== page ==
Logan and Hannah’s master bathroom is not much of a master. It’s small and has a dated light fixture and medicine cabinet, tired tile, a toilet too large for the space, and an overall lack of storage.

Then there’s an oddly placed outlet that prevents Logan from entering the bathroom without getting tangled up while Hannah blow-dries her hair.

Finally, their exhaust fan sounds like a freight train when it’s turned on.

And we’re going to fix all these problems with a small bathroom remodel on this episode of Today’s Homeowner.


Old cast-iron sink in an unattractive mid-century bathroom
A sink without a vanity isn’t very functional. Every bathroom needs storage underneath.

Adding a Vanity

The sink is, well, just a sink. There’s no vanity, and that means there are no drawers, no doors, and no storage. That means Hannah has to store things in a basket under the sink — not ideal. So, the first thing we’ll do during this small bathroom remodel is replace this sink with a proper vanity.

Usually, when you have water lines coming out of a bathroom, there’s a shutoff valve. While there’s one of those near the toilet that we removed, there’s not one for the sink. That means we have to turn the water off at the street and then add shutoff valves. This is a job for the plumber, Artie.

Partially remodeled bathroom with new vanity, gold drawer pulls and knobs and no toilet
This bathroom is really coming along! It’s starting to take on the grand appearance the homeowners wanted.

He will do more than add shutoff valves; he’ll also install an offset toilet flange. This will allow us to position the toilet closer to the vanity.

But before he arrives, I’ll remove the dated ceramic cup holder and toothbrush caddy.

Today’s Homeowner Radio Show | July 31, 2021

Today’s Homeowner Radio Show | July 31, 2021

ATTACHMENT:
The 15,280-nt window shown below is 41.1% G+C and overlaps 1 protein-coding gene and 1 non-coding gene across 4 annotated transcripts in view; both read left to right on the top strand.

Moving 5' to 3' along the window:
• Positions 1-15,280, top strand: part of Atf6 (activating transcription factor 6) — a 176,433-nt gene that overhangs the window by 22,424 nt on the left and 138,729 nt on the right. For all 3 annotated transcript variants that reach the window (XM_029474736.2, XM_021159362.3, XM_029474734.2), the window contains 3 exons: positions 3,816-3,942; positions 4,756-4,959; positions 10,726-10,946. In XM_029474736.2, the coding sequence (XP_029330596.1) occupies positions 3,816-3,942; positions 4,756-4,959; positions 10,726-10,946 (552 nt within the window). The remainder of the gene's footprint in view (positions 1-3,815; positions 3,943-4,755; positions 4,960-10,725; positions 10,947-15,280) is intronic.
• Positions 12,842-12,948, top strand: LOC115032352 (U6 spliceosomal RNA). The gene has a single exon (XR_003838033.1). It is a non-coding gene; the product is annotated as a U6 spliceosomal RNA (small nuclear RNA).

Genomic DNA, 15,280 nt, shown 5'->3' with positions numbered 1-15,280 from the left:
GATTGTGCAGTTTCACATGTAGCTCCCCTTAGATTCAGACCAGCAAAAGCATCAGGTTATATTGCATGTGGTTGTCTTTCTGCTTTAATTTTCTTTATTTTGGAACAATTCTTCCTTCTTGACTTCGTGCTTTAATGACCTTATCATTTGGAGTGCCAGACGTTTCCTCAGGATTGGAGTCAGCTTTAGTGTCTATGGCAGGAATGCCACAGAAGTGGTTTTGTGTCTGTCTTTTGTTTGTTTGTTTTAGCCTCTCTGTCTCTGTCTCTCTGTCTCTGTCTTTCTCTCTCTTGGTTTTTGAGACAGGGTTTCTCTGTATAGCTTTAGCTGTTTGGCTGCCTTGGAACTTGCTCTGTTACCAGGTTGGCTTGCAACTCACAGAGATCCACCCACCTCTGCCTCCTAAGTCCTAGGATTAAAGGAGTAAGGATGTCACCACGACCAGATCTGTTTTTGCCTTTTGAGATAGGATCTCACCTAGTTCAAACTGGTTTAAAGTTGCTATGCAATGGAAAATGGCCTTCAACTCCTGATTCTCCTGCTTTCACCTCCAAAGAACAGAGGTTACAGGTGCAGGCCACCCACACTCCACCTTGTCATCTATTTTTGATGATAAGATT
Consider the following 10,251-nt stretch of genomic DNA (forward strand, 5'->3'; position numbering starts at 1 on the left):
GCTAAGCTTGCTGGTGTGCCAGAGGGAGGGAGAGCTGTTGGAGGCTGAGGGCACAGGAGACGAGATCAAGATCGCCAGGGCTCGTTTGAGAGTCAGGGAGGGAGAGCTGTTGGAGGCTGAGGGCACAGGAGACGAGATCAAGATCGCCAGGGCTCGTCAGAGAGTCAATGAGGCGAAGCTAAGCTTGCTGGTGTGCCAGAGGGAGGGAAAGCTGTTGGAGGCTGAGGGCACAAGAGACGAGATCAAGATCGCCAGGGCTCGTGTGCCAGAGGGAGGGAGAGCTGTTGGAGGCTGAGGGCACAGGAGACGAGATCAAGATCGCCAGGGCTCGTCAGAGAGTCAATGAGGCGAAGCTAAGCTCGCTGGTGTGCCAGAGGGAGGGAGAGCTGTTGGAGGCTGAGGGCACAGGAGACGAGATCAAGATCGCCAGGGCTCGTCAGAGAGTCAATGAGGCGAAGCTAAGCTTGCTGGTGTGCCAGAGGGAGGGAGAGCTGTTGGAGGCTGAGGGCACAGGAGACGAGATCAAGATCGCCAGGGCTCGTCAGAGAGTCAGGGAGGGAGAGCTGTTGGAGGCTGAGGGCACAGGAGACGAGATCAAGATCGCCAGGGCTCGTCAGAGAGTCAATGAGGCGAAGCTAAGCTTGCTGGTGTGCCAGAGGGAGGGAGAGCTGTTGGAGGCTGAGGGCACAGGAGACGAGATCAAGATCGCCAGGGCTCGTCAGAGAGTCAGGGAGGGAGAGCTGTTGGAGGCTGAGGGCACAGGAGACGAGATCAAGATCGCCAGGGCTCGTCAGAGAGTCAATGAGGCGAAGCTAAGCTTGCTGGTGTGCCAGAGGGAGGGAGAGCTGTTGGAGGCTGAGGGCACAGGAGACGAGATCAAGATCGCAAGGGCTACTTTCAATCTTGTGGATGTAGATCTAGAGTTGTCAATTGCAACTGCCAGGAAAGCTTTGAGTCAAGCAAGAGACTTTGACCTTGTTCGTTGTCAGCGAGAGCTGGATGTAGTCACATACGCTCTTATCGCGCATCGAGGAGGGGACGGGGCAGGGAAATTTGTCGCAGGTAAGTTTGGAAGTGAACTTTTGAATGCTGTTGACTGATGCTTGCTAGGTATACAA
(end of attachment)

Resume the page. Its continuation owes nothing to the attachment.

fireplace arch
Adding an arch gives your fireplace character and enhances its visual interest.

Are you looking to finish a fireplace arch with glass, pottery shards or other materials, and need some tips to do the job right?

Or are you building a small patio and don’t know the best materials to use? How about making a birdhouse? It’s a popular project, but do you know the next steps to take?

Listen to the Today’s Homeowner Radio Show where we cover these topics and many more such as:

  • The best way to clean an old concrete birdbath
  • Which adhesive to use when installing tile on the sides of kitchen countertops
  • What to do when dealing with an unresponsive contractor
  • How to fix visible cut-ins from a botched paint job
  • How to repair damaged drywall from a loose towel bar
  • Steps to take when staining a solid oak front door
  • What to do when your concrete sidewalk begins to crack and rise
  • Hybrid water heater vs. regular water heater
  • Repairing or replacing a soffit
  • Durable materials to dress up your concrete patio

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Radio Show: Send us your question!

If you have a comment, general question about home improvement, or something we’ve featured on Today’s Homeowner, please fill in this form:

Previous articleToday’s Homeowner Radio Show | July 24, 2021